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Christianity, like other religions, has adherents whose beliefs and biblical interpretations vary. Christianity regards the Biblical canon, the Old Testament and New Testament, as the inspired word of God. The traditional view of inspiration is that God worked through human authors so that, what they produced was what God wished to communicate. The Greek word referring to inspiration in 2 Timothy 3:16 is Theopneustos, which literally means "God-breathed".Some believe that divine inspiration makes our present Bibles "inerrant". Others claim inerrancy for the Bible in its original manuscripts, though none of those are extant. Still others maintain that only a particular translation is inerrant, such as the King James Version. Another view closely related is Biblical infallibility or Limited inerrancy, which affirms that the Bible is free of error as a guide to salvation, but may include errors on matters such as history, geography, or science.

The Gutenberg Bible, the first printed Bible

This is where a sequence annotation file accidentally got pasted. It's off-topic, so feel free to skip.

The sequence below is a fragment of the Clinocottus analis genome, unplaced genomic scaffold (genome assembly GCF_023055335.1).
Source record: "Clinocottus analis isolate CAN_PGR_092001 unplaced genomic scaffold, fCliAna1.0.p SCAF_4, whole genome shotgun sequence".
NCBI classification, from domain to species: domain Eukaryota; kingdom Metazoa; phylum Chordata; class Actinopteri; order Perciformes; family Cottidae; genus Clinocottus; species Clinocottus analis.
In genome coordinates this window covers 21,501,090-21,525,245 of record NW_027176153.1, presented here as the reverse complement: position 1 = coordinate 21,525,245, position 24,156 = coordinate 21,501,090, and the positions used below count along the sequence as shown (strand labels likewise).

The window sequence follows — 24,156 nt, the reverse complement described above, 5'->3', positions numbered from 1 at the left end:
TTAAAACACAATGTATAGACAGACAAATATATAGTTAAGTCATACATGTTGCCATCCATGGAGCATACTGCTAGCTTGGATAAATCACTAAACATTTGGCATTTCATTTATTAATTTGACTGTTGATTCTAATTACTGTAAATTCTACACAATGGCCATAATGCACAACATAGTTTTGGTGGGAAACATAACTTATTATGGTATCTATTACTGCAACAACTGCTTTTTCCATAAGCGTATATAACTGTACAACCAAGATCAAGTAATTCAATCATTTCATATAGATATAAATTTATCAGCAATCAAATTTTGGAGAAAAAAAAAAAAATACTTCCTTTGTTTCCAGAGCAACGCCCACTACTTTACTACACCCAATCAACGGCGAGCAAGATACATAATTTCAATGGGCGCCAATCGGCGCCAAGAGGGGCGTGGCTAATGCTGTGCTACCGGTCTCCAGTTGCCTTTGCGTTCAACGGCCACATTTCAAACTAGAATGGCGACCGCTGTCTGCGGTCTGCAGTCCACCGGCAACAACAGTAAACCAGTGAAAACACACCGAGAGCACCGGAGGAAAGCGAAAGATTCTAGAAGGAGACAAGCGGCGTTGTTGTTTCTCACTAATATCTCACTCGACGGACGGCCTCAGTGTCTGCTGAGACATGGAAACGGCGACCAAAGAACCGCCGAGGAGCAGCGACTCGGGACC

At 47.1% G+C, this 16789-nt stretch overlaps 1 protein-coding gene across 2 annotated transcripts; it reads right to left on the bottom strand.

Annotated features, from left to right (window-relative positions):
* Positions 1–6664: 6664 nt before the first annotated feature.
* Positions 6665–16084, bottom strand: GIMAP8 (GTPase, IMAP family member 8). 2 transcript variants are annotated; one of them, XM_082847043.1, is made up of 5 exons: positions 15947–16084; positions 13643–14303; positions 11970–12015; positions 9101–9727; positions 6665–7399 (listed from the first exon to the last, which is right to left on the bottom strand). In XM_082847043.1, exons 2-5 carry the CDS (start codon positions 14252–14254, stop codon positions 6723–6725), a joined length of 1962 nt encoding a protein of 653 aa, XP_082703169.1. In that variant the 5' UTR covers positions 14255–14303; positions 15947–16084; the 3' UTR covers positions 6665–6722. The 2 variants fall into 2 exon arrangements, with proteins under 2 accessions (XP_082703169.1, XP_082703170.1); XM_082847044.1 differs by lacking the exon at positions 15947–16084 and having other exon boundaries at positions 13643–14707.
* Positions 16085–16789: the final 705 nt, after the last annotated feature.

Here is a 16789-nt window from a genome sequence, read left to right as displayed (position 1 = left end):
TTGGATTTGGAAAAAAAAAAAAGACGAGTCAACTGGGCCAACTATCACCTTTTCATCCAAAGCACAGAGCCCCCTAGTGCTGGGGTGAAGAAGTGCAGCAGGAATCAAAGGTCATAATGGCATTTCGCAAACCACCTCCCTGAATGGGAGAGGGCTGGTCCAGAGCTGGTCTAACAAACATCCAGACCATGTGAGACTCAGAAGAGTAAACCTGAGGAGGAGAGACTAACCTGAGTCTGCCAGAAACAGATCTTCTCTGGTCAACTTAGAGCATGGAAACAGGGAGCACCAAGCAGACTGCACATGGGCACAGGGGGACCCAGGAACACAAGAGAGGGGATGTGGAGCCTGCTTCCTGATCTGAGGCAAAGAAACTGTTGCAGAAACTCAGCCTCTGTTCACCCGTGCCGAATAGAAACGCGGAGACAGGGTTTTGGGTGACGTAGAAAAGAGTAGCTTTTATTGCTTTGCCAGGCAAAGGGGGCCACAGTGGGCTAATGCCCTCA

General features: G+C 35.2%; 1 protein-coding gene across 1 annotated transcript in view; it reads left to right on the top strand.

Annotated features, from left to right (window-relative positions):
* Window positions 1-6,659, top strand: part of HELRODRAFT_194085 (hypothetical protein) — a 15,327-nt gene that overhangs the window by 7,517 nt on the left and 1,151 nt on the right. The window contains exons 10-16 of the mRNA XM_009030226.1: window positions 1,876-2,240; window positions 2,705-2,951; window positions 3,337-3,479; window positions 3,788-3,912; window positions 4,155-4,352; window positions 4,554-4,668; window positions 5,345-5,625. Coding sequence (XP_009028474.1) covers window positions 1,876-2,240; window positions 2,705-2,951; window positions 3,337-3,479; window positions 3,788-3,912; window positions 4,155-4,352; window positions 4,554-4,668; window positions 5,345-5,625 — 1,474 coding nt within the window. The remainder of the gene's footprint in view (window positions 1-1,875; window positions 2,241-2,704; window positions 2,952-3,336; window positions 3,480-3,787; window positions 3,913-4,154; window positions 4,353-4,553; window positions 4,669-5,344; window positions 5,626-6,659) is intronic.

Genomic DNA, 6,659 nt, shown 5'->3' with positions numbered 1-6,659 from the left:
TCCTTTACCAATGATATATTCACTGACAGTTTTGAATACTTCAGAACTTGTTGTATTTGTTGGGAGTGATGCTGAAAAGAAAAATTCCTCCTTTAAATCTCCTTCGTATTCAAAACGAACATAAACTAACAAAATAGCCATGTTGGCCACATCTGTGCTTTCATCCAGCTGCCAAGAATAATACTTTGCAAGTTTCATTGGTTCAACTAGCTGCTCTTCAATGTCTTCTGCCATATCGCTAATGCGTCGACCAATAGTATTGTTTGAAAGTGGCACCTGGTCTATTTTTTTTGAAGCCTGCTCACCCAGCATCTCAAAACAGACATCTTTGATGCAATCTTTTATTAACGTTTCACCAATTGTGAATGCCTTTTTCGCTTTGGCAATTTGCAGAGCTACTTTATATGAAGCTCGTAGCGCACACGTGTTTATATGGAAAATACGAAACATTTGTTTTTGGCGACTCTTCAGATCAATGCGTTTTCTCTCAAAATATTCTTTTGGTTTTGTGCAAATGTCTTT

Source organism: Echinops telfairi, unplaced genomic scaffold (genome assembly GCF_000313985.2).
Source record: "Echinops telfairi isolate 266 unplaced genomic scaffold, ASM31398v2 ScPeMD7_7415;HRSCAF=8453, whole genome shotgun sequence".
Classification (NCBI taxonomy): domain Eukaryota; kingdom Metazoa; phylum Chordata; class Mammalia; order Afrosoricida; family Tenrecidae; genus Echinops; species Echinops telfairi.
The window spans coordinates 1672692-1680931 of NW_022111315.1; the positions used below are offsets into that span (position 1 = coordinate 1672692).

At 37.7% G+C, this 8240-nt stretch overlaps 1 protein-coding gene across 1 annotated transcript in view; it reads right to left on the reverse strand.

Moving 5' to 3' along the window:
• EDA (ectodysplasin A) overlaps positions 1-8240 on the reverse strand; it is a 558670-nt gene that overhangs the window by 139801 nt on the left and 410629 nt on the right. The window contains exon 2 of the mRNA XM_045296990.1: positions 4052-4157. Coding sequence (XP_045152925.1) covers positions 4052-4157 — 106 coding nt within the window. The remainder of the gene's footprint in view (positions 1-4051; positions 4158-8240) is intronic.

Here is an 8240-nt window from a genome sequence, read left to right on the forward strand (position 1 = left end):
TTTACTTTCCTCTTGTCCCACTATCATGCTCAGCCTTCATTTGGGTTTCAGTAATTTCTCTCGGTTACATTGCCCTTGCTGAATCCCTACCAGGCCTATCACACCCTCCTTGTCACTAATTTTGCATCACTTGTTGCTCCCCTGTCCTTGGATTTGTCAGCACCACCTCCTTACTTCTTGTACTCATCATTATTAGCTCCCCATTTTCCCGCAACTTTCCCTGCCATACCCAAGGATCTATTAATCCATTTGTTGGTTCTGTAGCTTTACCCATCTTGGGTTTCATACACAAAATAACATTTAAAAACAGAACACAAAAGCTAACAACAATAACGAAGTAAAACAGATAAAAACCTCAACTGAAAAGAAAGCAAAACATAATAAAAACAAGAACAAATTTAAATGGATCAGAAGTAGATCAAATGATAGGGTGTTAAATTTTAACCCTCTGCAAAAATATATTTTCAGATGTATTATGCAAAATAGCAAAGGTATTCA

The Books of the Bible, considered to be inspired, among Judaism, and the Catholic, Orthodox and Protestant churches vary, thus each define the canon differently, although there is substantial overlap. These variations are a reflection of the range of traditions and councils that have convened on the subject. Every version of the Bible always includes books of the Tanakh, the canon of the Hebrew Bible. This makes up what Christians regard as the Old Testament. The Catholic and Orthodox canons, in addition to the Tanakh, also include the Deuterocanonical Books, as part of the Old Testament. These Books appear in the Septuagint, but are regarded by Protestants to be apocryphal. However, they are considered to be important historical documents which help to inform the understanding of words, grammar and syntax used in the historical period of their conception. Some versions of the Bible include a separate Apocrypha section between the Old Testament and the New Testament. The New Testament, originally written in Koine Greek, contains 27 books which are agreed upon by all churches.Modern scholarship has raised many issues with the Bible. While the Authorized King James Version is held to by many because of its striking English prose, in fact it was translated from the Erasmus Greek Bible which in turn "was based on a single 12th Century manuscript that is one of the worst manuscripts we have available to us".Much scholarship in the past several hundred years has gone into comparing different manuscripts in order to reconstruct the original text. Another issue is that several books are considered to be forgeries. The injunction that women "be silent and submissive" in 1 Timothy 12 is thought by many to be a forgery by a follower of Paul, a similar phrase in 1 Corinthians 14, which is thought to be by Paul, appears in different places in different manuscripts and is thought to originally be a margin note by a copyist.Other verses in 1 Corinthians contradict this verse such as 1 Corinthians 11:2-16 where women are instructed to wear a covering over their hair "when they pray or prophesies". Clearly when they are not silent! A final issue with the Bible is the selection of which books were included in the New Testament. Other texts have been recovered, such as the Gnostic Gospels of Nag Hammadi. While some of these texts are quite different to what modern Christians are used to, it should be understood that they existed simultaneously in early Christianity with those later selected as canon. The Gospel of Thomas contains much that is familiar with existing Gospels, while it has a gnostic twist so that rather than being completely different there is an element of overlap. The Gospel of John, described as the "gnostic Gospel", is believed to have been a response to the Gospel of Thomas which makes it closer to the original events. And while the Gospel of Thomas verse 113 states: "the Father's kingdom is spread out upon the earth, and people don't see it" the same verse can be found in Luke 17:20-21.